"Syria has offered Iraqi refugees care and assistance, and continues to do so, in spite of the limited nature of its material resources. At the start ofUNHCRestimatedthat the number of Iraqi refugees in Syria exceeded 1.2 million, a huge influx to a country with a population of million. This heavy number of arrivals hashad anextreme effecton all facets of life in Syria, particularly on the services which the state offers to citizens. There has been a sharp increase in the cost of livingandthe unexpected weightof numbers has had dramatic impacts on the infrastructure and the economy.
The sudden increase in the population has led to a rise in costs in all areas of life. The prices of foodstuffs and basic goods have gone up by 30%, property prices by 40%and rentals by 150%.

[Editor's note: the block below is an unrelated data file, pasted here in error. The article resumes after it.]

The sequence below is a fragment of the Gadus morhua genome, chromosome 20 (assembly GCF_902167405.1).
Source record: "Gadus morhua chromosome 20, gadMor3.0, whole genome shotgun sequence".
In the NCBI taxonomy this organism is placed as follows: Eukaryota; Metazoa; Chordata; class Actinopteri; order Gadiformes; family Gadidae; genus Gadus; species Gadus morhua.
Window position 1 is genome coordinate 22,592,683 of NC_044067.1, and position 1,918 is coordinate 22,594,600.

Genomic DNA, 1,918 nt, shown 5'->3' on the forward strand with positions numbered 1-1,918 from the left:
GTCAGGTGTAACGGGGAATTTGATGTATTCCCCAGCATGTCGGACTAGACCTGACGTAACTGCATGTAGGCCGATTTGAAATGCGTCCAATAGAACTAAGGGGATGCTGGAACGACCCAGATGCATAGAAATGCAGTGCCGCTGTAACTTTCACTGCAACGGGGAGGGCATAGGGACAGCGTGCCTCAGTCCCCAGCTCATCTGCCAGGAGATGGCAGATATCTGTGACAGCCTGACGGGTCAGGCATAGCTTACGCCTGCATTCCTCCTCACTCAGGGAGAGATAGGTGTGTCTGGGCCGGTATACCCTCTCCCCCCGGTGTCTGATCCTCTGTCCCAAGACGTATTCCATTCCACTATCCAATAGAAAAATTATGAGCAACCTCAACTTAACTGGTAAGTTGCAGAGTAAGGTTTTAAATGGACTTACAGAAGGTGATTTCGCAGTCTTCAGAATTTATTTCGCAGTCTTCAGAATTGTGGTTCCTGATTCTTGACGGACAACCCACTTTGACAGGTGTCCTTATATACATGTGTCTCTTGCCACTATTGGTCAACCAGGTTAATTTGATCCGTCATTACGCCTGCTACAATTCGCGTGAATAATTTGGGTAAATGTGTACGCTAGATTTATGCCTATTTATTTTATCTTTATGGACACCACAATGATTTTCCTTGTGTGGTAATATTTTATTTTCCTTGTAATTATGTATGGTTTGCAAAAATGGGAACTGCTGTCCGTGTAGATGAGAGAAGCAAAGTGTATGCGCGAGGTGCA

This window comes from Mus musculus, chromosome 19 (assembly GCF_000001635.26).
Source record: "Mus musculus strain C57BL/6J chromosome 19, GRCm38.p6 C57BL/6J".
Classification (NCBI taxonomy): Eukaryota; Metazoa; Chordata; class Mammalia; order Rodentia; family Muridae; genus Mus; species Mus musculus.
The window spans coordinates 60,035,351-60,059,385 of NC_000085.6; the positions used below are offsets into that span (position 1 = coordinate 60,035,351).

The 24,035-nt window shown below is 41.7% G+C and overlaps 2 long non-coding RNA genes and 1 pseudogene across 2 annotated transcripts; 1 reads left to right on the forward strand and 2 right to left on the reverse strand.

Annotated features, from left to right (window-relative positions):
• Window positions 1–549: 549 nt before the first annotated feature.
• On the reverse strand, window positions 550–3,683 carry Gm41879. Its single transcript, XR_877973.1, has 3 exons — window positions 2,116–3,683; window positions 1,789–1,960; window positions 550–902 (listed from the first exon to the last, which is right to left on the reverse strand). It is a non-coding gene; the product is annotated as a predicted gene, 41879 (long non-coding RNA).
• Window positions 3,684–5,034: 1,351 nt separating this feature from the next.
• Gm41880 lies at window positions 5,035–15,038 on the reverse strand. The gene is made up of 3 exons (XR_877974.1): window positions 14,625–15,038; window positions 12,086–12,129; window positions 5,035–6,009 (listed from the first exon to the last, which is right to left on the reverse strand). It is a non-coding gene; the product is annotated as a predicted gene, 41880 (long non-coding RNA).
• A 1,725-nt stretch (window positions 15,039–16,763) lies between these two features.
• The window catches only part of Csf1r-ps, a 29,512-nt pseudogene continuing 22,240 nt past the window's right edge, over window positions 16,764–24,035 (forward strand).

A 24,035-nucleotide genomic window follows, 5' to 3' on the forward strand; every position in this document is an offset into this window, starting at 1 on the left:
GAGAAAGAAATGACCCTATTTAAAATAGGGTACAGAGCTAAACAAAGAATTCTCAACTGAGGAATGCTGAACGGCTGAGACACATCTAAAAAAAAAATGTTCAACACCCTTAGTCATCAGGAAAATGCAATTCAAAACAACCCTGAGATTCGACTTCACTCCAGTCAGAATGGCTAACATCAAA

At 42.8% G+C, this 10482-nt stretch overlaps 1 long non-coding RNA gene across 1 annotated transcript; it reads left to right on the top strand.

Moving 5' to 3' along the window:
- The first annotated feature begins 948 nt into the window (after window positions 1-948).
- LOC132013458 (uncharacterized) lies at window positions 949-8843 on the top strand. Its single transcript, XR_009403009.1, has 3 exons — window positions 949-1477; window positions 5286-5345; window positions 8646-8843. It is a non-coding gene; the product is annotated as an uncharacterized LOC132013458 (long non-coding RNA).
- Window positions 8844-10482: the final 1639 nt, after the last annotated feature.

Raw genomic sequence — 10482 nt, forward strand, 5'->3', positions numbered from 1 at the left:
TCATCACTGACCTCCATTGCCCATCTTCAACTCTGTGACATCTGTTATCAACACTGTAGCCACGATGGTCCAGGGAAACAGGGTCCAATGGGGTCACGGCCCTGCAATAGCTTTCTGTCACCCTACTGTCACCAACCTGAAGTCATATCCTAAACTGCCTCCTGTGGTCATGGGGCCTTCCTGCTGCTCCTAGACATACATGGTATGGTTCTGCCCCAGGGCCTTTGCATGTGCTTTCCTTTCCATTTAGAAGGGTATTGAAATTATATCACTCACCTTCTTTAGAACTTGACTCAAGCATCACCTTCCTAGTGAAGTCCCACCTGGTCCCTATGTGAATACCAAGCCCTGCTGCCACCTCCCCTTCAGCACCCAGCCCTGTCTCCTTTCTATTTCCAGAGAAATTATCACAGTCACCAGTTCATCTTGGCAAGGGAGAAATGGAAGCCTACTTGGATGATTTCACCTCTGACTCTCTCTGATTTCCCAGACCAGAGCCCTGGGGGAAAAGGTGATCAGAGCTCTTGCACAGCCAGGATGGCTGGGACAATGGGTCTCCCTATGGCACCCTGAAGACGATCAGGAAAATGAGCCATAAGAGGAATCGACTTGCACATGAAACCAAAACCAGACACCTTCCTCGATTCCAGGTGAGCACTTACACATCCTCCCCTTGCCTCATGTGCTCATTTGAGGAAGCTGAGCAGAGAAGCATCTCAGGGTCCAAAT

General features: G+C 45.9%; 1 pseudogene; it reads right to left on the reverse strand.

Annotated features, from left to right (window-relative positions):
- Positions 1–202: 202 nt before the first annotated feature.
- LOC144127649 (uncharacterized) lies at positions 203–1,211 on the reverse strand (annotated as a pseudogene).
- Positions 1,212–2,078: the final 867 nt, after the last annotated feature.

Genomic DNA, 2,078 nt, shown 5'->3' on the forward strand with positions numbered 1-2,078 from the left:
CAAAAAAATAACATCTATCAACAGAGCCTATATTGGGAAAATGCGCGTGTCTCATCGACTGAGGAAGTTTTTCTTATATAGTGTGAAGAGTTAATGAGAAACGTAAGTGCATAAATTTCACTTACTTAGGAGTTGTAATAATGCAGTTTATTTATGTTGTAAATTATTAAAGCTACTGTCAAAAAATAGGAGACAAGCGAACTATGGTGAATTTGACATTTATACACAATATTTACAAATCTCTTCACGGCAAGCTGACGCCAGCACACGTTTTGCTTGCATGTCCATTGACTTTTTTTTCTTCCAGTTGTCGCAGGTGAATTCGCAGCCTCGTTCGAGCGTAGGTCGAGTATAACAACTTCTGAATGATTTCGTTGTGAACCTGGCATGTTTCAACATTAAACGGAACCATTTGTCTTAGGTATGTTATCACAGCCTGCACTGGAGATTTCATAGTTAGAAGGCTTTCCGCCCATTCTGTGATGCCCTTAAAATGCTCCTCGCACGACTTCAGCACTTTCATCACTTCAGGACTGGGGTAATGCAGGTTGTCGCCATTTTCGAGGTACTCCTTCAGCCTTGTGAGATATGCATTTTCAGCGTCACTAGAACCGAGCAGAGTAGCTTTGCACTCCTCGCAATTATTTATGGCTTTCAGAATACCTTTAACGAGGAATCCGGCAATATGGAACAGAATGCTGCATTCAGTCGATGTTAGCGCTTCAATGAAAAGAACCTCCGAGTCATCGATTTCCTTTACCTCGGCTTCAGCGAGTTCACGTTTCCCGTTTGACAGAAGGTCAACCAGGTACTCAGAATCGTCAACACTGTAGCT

Water consumption has increased by 21%. The additional cost to the Syrian government of supplying Iraqi refugees with drinking water and sanitation alone came to$6.millionlast year. There are so many Iraqi refugees that they have become a burden on the labour market. In Syria’s unemployment rate was 18%.
The human health needs of the Iraqi arrivals are mounting, in particular among women, children and the elderly. The Syrian government is endeavouring, with whatresourcesithas, to meet their needs, including carrying out necessary surgical operations, health care interventions, vaccinations against epidemics andchildhoodimmunisations.
It should be noted that health services and medical care are free of charge in all government hospitals and public clinics.